pelvic inflammatory
disease (pid)

PID stands for pelvic inflammatory disease, a serious infection of a woman's reproductive organs. PID is a leading cause of infertility (inability to have children) in the United States. It can lead to life-threatening complications.

What Causes PID?
The most common causes of PID are two sexually transmitted diseases (STDs), chlamydia and gonorrhea. Other bacteria or germs may also be a cause. PID occurs when an infection in the genital tract isn't treated right away. The infection spreads from the cervix up into the uterus, fallopian tubes, and ovaries. PID can develop anywhere from several days to several months after infection with an STD.

Why Is PID Dangerous?
PID can cause scarring in the fallopian tubes, which can lead to tubal pregnancy (a life-threatening pregnancy in which there is no chance of producing a baby). A woman who has had PID may have problems getting pregnant or be unable to have children at all. PID can also cause long-lasting pain.

What Are the Symptoms of PID?
The most common symptom of PID is dull pain or tenderness in the lower abdomen. Other possible symptoms include:
  • Bleeding between menstrual periods
  • Increased or changed vaginal discharge
  • Pain during sex
  • Nausea and/or vomiting
  • Fever and chills

Many women have no symptoms or symptoms too mild to notice. However, PID can cause permanent damage even when it is completely painless.


How Can PID Be Prevented?
The best way to prevent PID is to prevent sexually transmitted diseases (see "How Can I Prevent STDs?"). If you have sex, get tested for chlamydia and gonorrhea at least once a year. If you think you may have an STD, get tested and treated right away, before the infection spreads.

What Are the Symptoms of Chlamydia and Gonorrhea?
Unfortunately, most women with chlamydia or gonorrhea have no symptoms. The only way to know if you have one of these infections is to be tested.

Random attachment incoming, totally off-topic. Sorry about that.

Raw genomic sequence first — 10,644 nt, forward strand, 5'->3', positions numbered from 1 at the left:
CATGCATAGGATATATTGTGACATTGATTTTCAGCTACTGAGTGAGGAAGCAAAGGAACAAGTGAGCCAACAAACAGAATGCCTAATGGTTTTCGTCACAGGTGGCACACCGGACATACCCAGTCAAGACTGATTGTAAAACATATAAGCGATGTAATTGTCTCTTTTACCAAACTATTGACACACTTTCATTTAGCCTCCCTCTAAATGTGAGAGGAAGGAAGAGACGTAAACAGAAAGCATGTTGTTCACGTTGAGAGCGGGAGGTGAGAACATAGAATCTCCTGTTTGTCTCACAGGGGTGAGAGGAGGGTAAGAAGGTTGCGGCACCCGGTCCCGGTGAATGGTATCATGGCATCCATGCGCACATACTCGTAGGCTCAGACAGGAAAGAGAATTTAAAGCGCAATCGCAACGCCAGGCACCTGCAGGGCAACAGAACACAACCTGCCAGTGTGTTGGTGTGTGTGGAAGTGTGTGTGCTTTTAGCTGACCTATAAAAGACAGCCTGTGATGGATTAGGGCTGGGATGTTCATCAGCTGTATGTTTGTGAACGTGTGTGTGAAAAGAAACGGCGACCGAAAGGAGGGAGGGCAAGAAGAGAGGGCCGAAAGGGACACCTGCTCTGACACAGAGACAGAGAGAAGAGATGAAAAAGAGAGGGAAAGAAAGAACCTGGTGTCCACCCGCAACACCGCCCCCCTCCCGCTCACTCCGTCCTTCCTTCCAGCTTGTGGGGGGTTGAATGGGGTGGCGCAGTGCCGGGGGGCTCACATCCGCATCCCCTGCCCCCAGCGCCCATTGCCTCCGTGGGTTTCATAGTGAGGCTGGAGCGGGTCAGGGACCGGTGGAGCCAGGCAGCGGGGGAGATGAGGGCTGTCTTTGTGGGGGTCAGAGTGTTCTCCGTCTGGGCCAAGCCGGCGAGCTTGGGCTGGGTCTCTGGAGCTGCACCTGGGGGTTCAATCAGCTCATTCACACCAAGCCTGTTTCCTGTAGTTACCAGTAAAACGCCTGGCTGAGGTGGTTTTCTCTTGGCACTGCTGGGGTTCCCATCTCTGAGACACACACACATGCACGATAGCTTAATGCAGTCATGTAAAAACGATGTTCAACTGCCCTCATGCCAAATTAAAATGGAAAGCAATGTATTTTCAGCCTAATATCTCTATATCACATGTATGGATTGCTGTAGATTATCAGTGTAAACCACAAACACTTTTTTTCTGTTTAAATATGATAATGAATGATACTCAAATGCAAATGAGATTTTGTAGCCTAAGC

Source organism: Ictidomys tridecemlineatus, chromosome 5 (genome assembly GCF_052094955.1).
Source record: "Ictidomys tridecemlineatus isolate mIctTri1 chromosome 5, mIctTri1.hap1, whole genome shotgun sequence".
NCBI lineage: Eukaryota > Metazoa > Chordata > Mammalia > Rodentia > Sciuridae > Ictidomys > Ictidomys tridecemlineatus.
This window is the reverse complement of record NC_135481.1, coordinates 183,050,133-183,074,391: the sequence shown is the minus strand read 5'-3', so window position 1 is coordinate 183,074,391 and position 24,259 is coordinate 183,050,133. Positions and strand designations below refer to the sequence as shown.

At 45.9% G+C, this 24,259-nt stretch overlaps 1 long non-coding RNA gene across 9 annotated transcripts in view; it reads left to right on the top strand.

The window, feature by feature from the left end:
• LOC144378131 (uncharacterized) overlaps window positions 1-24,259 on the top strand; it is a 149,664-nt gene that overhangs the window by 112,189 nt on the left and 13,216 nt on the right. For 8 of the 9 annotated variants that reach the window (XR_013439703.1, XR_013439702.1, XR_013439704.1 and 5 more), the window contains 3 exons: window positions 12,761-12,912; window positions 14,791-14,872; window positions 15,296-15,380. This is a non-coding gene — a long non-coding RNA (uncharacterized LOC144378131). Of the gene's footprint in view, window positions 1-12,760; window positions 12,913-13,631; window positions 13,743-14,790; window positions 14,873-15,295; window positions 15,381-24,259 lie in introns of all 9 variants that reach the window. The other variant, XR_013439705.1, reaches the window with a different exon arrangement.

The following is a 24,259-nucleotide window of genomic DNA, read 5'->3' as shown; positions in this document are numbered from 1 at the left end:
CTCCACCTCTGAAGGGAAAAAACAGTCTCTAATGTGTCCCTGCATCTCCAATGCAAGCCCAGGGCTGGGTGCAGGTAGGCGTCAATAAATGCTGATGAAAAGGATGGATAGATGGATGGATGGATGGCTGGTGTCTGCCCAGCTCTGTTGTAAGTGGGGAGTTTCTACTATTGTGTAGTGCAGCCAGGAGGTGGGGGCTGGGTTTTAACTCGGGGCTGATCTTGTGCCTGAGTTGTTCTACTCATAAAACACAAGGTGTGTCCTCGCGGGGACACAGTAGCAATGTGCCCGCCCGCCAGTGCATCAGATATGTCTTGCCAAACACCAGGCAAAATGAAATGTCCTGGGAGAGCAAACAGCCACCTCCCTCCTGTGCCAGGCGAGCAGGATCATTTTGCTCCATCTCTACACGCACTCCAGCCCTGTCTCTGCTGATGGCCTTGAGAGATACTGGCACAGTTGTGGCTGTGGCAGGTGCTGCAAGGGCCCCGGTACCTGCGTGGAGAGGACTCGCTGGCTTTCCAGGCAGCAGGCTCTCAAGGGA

If a woman does have symptoms, they may include:

  • Unusual vaginal discharge
  • Burning when urinating
  • Lower abdominal pain during sex
  • Bleeding between menstrual periods

Go to a clinic or doctor at once if you notice any of these symptoms. Both chlamydia and gonorrhea can be cured quickly and easily with antibiotic medicines.


Can PID Be Cured?
If detected early, PID can be cured with antibiotic medicines. If left untreated, some cases of PID may require a stay in the hospital.

Women can get PID again if they are re-exposed to STDs like chlamydia or gonorrhea.


What Should I Do If I Think I Have PID?
If you suspect PID, go to a doctor or clinic at once. Tell your health care provider what you think you have and why. Even if your symptoms are not severe, you should get help as soon as possible, before permanent damage is done.

If PID is diagnosed, the woman and all sex partners must be treated. Otherwise, they will continue to pass the infection back and forth. Avoid sex, or use condoms for sex, until all sex partners are completely cured.

After treatment, go back to your doctor for a follow-up exam to be sure you are cured.


Can Men Help Prevent PID?
Yes. Men are more likely than women to have symptoms from chlamydia or gonorrhea, the infections that often cause PID. These symptoms include:
  • Pus-like discharge from the penis
  • Pain or burning with urination

A man can help protect his female partner(s) by telling her at once if he is diagnosed with an infection. Early treatment can spare her lasting damage to her reproductive system.

Men should be treated with antibiotics to cure chlamydia or gonorrhea. Men should take all the medicine prescribed, even if symptoms go away.

Avoid sex, or use condoms for sex until sex partners are completely cured. All partners must be treated to stop the cycle of infection.


How Can I Prevent STDs?
The best way to prevent PID is to prevent STDs:
Practice "Outercourse":
The only sure way to prevent STDs is to avoid contact between the penis, vagina, mouth, or anus. You can touch, kiss, cuddle, massage, or tell each other your fantasies. In general, using your hands to give pleasure is safe.
Use a Condom:
Use a condom from start to finish every time you have sex. Female condoms and male condoms are now available. For extra protection, use a spermicidal jelly or foam during vaginal sex. Use it with condoms, not in place of them.
Limit Number of Partners:
The more people you have sex with, the greater your risk of getting an STD. If your partner has sex with others, you are also at risk.
Get Tested:
If you think you have an STD, go to your doctor or clinic right away. Ask your partner(s) to get tested too, so you won't pass a disease back and forth. If you have sex, get a checkup at least once a year.
Get Treated:
Follow your health care provider's instructions carefully. Take all the medicine prescribed for you. Don't stop when symptoms go away. Never share prescription medicine with anyone. Stop having sex, or use condoms for sex, until you and your partner(s) are completely cured.